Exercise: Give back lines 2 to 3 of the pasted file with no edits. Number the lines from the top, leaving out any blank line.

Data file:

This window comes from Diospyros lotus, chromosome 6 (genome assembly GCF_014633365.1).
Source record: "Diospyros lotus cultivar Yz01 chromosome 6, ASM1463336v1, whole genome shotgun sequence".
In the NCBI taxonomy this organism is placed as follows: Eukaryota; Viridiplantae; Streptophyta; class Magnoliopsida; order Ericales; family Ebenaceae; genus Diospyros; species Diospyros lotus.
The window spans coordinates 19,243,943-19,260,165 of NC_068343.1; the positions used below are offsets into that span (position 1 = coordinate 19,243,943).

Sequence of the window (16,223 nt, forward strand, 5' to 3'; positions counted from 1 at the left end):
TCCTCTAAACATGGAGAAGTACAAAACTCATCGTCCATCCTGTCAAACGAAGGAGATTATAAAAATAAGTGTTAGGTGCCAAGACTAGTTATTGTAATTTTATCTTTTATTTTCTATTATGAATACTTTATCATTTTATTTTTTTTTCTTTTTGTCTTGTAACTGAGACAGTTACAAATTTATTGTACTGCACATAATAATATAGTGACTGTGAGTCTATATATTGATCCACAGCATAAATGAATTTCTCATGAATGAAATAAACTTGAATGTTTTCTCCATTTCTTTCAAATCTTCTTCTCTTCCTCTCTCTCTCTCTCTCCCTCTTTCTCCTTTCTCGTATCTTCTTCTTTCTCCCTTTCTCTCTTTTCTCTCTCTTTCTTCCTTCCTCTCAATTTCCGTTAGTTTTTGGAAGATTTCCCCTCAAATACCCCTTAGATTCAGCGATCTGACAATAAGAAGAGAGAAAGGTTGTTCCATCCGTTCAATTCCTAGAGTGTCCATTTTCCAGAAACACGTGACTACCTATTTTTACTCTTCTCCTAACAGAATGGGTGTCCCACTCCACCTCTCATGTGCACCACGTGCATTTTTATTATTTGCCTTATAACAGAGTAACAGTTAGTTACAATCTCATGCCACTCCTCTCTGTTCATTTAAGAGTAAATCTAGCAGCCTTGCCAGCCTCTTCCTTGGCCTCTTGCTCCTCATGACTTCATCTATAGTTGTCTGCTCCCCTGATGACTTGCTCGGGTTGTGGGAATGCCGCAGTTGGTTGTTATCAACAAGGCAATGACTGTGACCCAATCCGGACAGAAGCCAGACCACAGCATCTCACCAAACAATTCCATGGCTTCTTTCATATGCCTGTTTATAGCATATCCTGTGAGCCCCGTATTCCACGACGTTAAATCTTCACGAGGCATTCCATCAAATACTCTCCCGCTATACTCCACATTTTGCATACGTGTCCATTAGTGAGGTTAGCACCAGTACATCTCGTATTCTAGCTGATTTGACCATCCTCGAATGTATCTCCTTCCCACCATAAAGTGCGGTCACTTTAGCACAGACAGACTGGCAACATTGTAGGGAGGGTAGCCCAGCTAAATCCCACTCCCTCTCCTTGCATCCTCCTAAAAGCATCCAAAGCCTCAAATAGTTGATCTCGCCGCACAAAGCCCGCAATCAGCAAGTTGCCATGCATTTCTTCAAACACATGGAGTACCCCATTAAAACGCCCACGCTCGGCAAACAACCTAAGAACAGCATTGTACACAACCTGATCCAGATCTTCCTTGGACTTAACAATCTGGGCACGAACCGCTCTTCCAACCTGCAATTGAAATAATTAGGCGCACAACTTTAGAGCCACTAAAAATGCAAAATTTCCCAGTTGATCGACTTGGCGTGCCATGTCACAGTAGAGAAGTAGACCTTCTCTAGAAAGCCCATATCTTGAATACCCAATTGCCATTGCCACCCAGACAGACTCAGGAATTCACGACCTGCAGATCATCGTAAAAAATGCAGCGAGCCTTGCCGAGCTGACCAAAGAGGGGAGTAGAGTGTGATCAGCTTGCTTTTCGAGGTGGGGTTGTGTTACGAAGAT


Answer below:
Source record: "Diospyros lotus cultivar Yz01 chromosome 6, ASM1463336v1, whole genome shotgun sequence".
In the NCBI taxonomy this organism is placed as follows: Eukaryota; Viridiplantae; Streptophyta; class Magnoliopsida; order Ericales; family Ebenaceae; genus Diospyros; species Diospyros lotus.